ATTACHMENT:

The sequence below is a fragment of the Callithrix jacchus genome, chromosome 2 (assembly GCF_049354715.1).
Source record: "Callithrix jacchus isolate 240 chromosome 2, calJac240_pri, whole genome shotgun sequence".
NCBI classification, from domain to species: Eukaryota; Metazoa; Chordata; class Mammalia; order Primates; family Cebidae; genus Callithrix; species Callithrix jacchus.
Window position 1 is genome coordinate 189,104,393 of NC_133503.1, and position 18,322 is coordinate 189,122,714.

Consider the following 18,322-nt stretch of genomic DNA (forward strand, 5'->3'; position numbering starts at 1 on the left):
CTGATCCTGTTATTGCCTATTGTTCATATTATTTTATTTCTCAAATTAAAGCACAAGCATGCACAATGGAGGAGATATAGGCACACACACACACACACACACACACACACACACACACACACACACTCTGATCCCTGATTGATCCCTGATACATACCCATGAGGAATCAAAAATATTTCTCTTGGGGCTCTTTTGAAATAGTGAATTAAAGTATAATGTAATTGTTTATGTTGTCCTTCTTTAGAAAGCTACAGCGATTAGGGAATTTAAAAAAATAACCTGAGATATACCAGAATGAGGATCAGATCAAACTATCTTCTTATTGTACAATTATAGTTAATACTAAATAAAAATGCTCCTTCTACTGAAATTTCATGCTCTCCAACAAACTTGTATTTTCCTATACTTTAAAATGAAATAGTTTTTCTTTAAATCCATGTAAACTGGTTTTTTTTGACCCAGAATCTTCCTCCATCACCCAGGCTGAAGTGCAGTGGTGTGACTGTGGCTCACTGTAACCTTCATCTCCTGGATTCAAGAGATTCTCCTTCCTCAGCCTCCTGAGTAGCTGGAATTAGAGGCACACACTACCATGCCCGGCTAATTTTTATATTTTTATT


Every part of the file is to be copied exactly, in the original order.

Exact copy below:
The sequence below is a fragment of the Callithrix jacchus genome, chromosome 2 (assembly GCF_049354715.1).
Source record: "Callithrix jacchus isolate 240 chromosome 2, calJac240_pri, whole genome shotgun sequence".
NCBI classification, from domain to species: Eukaryota; Metazoa; Chordata; class Mammalia; order Primates; family Cebidae; genus Callithrix; species Callithrix jacchus.
Window position 1 is genome coordinate 189,104,393 of NC_133503.1, and position 18,322 is coordinate 189,122,714.

Consider the following 18,322-nt stretch of genomic DNA (forward strand, 5'->3'; position numbering starts at 1 on the left):
CTGATCCTGTTATTGCCTATTGTTCATATTATTTTATTTCTCAAATTAAAGCACAAGCATGCACAATGGAGGAGATATAGGCACACACACACACACACACACACACACACACACACACACACACACTCTGATCCCTGATTGATCCCTGATACATACCCATGAGGAATCAAAAATATTTCTCTTGGGGCTCTTTTGAAATAGTGAATTAAAGTATAATGTAATTGTTTATGTTGTCCTTCTTTAGAAAGCTACAGCGATTAGGGAATTTAAAAAAATAACCTGAGATATACCAGAATGAGGATCAGATCAAACTATCTTCTTATTGTACAATTATAGTTAATACTAAATAAAAATGCTCCTTCTACTGAAATTTCATGCTCTCCAACAAACTTGTATTTTCCTATACTTTAAAATGAAATAGTTTTTCTTTAAATCCATGTAAACTGGTTTTTTTTGACCCAGAATCTTCCTCCATCACCCAGGCTGAAGTGCAGTGGTGTGACTGTGGCTCACTGTAACCTTCATCTCCTGGATTCAAGAGATTCTCCTTCCTCAGCCTCCTGAGTAGCTGGAATTAGAGGCACACACTACCATGCCCGGCTAATTTTTATATTTTTATT